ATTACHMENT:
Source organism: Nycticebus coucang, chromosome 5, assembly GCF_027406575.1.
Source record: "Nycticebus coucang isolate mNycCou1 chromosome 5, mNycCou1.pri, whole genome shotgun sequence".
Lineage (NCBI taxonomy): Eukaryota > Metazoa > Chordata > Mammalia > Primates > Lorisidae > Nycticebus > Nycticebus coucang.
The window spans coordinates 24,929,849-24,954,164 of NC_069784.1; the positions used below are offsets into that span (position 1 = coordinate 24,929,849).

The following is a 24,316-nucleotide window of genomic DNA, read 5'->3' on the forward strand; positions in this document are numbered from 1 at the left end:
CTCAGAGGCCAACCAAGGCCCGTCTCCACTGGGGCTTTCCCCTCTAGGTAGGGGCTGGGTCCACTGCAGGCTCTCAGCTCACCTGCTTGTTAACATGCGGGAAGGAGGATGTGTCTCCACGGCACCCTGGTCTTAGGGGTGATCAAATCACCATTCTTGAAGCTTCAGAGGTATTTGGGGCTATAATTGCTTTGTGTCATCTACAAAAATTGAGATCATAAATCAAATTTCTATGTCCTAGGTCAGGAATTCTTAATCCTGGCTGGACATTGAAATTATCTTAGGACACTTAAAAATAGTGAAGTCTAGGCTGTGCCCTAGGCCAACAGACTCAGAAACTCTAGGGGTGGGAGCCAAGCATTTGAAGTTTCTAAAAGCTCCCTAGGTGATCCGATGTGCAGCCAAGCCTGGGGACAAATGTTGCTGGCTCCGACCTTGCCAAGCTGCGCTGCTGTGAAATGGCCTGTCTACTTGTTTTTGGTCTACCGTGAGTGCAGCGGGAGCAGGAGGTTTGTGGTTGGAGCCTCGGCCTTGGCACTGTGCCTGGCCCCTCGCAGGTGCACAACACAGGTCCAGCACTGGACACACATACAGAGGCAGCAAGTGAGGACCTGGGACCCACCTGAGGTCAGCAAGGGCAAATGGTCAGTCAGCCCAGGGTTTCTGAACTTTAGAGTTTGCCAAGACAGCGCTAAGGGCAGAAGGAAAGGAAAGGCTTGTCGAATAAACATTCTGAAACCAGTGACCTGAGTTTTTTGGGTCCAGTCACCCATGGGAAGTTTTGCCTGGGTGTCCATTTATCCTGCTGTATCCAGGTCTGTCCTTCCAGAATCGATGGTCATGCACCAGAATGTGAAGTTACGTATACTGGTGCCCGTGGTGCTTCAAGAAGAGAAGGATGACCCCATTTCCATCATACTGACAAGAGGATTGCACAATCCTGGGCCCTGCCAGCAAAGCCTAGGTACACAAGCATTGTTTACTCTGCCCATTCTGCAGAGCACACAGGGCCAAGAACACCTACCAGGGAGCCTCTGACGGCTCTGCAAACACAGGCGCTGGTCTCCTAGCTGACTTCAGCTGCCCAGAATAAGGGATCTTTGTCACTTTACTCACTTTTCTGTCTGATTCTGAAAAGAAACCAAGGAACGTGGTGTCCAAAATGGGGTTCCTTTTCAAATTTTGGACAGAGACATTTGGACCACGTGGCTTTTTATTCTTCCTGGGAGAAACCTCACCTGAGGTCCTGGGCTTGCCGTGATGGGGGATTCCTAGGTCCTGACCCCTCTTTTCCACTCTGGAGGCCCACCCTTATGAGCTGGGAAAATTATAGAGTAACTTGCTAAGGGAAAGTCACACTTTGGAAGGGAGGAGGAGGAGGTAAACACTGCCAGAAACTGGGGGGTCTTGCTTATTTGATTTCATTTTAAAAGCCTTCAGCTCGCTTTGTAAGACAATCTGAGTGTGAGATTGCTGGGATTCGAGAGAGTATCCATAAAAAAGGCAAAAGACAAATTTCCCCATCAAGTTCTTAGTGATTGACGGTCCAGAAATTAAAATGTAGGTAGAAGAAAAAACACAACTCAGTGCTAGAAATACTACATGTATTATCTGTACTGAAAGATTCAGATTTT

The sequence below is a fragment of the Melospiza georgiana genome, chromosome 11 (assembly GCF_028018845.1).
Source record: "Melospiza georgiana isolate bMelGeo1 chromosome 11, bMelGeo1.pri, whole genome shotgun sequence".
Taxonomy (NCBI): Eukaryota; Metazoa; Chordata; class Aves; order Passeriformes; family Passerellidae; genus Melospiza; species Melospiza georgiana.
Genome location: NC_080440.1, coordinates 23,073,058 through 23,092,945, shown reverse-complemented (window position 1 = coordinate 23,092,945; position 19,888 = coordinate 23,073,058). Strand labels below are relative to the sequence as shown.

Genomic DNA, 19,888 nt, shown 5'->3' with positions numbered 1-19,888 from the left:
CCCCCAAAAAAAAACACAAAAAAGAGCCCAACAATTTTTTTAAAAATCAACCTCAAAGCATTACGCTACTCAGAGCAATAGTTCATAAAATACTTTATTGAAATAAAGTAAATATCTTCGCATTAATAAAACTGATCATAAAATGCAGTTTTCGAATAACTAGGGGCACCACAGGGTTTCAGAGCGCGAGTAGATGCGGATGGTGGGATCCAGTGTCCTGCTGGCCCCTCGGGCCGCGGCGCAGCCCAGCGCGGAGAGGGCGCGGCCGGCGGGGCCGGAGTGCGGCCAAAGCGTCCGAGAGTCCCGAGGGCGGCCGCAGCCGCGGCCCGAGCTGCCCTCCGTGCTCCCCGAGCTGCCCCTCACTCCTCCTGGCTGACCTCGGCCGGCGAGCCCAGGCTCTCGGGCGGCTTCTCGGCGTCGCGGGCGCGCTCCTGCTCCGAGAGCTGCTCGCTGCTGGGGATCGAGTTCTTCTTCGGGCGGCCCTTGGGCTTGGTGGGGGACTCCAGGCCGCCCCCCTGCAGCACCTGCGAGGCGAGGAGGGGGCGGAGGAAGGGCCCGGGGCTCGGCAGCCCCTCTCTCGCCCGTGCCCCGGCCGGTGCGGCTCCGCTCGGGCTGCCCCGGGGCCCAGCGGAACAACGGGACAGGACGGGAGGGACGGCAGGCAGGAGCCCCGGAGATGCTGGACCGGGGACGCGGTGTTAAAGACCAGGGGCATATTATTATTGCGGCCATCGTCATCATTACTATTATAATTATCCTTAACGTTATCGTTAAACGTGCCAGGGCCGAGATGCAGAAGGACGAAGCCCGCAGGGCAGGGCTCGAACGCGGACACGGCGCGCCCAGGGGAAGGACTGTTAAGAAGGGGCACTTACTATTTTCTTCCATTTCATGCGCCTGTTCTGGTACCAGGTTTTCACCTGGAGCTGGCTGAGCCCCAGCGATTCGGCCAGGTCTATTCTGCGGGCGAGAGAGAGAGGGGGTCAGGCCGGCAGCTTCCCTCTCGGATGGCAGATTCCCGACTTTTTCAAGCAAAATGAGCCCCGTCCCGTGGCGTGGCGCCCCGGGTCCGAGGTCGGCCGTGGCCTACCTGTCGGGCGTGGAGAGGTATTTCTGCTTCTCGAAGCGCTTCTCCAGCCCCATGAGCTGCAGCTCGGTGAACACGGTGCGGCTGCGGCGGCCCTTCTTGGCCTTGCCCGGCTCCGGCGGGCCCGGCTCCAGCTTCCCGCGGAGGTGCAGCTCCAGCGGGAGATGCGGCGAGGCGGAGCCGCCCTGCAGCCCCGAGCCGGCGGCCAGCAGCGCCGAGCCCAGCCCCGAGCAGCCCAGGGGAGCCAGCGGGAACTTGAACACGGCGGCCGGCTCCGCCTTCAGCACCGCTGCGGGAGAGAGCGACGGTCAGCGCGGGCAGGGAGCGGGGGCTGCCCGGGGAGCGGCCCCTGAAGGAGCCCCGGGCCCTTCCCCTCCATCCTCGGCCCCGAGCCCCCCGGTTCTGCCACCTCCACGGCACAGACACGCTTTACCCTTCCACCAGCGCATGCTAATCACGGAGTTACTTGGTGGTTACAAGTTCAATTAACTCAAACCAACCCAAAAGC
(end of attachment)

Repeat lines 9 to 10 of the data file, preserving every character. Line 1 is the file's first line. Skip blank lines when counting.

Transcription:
Taxonomy (NCBI): Eukaryota; Metazoa; Chordata; class Aves; order Passeriformes; family Passerellidae; genus Melospiza; species Melospiza georgiana.
Genome location: NC_080440.1, coordinates 23,073,058 through 23,092,945, shown reverse-complemented (window position 1 = coordinate 23,092,945; position 19,888 = coordinate 23,073,058). Strand labels below are relative to the sequence as shown.